INDIANAPOLIS — After missing the 2020 Reese's Senior Bowl to a minor groin injury, Arizona State’s Brandon Aiyuk feels like many have forgotten about him in this loaded wide receiver class.
Now fully healthy, Aiyuk plans on participating in every drill at the 2020 NFL Scouting Combine, hoping to remind people of the speed and explosiveness he put on display for the Sun Devils in his senior season.
Aiyuk's breakout year included 65 catches for 1,192 yards and eight touchdowns. The most staggering number, however, is his average of 10 yards after the catch — Aiyuk attributed it to his running back background coming out of high school. It was the kind of season that put him on the first-round radar and a make-or-break one for his draft stock.
“People didn’t have that many expectations of me,” Aiyuk said Tuesday. “As soon as N’Keal [Harry] left, I understood what time it was. I understood I had one year to get things right and show myself.”
Aiyuk added those same doubts have resurfaced now about his profile as one of the draft's top receivers, saying no one believes he belongs in the same group as players like Jerry Jeudy, Henry Ruggs III and CeeDee Lamb.
However, after checking in at 6-foot-0, 205 pounds with a wingspan equivalent to a 6-foot-9 power forward, Aiyuk feels he is the complete package.
“I know people have questions about me getting a jump ball, but with my vertical and that wingspan, I feel like I’m no different than anyone who is 6-foot-3 or 6-foot-4,” he said.
Aiyuk was tasked with replacing Harry — the New England Patriots’ 2019 first-round pick — as Arizona State’s top wideout. Instead of being known simply as Harry’s replacement, Aiyuk said he had to make changes to his game over the offseason. He worked with Harry and asked him what the NFL looked for the most at the receiver position.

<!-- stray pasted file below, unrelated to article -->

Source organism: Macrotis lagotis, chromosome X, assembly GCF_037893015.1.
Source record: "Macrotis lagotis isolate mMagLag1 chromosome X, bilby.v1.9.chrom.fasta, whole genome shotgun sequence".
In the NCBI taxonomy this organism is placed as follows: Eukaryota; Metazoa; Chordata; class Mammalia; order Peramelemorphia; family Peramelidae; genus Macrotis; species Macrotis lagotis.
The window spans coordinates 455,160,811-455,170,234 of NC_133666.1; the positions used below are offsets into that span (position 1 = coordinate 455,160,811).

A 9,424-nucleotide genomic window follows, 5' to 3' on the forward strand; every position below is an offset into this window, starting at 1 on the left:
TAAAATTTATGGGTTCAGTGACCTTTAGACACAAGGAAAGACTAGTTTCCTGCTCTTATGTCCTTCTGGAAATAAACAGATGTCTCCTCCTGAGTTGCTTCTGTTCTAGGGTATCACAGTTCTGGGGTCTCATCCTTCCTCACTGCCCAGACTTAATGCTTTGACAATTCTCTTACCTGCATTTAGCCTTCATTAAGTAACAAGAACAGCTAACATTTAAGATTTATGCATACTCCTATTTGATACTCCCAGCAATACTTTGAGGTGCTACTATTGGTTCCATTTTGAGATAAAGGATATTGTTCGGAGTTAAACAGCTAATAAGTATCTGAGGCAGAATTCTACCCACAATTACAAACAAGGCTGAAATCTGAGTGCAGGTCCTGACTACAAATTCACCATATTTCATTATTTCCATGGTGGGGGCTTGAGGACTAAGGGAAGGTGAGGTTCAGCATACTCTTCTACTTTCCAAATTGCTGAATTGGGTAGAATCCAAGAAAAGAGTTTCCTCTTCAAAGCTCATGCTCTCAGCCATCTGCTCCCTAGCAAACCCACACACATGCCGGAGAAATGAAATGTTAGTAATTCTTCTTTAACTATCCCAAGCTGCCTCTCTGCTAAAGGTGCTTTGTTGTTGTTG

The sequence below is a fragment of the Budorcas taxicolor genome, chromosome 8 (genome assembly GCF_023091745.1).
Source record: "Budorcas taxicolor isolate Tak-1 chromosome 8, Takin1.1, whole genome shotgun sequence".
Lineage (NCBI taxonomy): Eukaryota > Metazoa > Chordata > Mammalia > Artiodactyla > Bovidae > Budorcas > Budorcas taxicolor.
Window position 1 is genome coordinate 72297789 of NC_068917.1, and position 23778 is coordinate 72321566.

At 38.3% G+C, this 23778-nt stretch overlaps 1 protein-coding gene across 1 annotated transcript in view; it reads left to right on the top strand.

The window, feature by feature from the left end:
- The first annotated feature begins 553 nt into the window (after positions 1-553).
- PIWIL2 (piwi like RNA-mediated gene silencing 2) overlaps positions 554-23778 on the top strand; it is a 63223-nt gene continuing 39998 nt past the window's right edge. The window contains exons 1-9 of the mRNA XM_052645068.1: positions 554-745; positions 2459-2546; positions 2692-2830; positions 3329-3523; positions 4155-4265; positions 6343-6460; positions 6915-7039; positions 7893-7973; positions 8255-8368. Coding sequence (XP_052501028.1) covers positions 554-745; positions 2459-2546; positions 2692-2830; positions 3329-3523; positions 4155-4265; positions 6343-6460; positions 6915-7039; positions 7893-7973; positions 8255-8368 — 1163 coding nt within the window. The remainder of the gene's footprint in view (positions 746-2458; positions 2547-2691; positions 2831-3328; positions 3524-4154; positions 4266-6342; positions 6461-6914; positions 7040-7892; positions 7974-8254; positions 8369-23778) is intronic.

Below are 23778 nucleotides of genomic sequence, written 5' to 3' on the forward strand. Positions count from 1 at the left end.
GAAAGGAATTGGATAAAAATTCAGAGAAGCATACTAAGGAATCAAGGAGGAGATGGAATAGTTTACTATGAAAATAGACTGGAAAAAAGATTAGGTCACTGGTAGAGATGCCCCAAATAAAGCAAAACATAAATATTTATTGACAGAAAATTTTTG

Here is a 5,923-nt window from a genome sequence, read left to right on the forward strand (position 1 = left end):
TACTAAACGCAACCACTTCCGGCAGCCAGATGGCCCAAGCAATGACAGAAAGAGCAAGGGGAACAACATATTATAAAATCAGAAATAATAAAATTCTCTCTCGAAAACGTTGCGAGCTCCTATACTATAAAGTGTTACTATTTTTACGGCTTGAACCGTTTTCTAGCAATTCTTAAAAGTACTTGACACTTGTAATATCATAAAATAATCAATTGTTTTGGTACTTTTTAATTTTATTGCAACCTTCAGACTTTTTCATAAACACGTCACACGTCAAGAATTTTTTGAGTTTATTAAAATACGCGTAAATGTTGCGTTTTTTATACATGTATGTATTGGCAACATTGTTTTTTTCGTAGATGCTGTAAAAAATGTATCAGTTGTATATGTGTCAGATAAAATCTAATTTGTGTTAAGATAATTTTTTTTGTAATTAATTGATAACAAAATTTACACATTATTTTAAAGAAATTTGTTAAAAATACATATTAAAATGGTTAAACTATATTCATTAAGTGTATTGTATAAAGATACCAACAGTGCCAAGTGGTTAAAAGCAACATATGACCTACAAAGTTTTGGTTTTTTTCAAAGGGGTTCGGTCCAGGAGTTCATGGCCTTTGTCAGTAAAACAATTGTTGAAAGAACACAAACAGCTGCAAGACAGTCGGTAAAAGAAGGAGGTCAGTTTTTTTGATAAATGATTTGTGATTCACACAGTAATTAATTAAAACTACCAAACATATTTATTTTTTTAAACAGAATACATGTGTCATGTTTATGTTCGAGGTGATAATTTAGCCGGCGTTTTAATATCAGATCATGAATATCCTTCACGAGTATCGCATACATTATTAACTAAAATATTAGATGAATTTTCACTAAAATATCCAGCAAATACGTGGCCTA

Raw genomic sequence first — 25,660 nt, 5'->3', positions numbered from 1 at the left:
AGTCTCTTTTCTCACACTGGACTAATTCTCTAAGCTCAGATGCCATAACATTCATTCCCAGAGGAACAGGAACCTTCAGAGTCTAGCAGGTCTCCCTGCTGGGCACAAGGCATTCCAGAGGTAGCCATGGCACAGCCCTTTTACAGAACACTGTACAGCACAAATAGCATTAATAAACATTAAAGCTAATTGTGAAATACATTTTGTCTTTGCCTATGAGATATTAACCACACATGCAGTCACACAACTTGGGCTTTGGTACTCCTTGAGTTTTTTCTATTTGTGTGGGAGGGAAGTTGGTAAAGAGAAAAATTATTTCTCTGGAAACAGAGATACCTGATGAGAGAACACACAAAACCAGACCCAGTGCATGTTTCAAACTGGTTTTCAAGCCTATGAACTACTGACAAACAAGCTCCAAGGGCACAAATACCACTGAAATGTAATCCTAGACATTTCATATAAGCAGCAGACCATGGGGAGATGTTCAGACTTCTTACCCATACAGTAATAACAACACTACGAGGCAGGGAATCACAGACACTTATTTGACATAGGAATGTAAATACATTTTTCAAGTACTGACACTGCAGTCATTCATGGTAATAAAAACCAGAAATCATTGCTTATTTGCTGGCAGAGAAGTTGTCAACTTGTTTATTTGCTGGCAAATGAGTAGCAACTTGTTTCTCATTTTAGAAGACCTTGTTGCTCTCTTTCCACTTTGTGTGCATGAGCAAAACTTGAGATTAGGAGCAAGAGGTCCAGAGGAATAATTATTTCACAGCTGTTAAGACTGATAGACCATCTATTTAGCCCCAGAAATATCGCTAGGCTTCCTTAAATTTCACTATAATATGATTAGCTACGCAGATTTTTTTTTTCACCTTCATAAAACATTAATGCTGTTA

“He said the biggest thing is separation,” Aiyuk noted. “So that was a huge thing I worked on in the offseason: to define my route running and being fluid in and out of my breaks.”
Playing two seasons at Sierra College in California before enrolling at Arizona State, Aiyuk still has so much more room to grow as a receiver, which speaks to his overall upside compared to the rest of the class.
“Coming from junior college, it’s a lot of one-on-one football,” Aiyuk said. “You don’t really have to identify coverages; you don’t really have to do much but just beat the guy in front of you. Once I got to Arizona State, it got a little different for me. I could identify defenses from the snap and that mental aspect is something I feel like improved the most in my senior season.”
For a player who is still relatively new to facing press man coverage and reading coverages, you wouldn’t think that he would be able to put up the numbers he did in his senior season. You cannot teach his speed at the top of routes, explosiveness after the catch or outstanding reach at the catch point. That is what separates him from most wide receivers in this class, and all of the skills Aiyuk is lacking are undoubtedly coachable.
Aiyuk mentioned in his first statement at the combine that he is a top-tier receiver in this class, but running fast and jumping extremely well Thursday won’t confirm that. That would just check those boxes.
What Aiyuk needs to show is that he is able to move with quickness and fluidity in his transitions throughout a full route tree. If he can show that his freakish explosiveness translates into a dangerous route running package, Aiyuk will rise into that upper echelon of 2020 wide receivers that he believes he deserves to be in.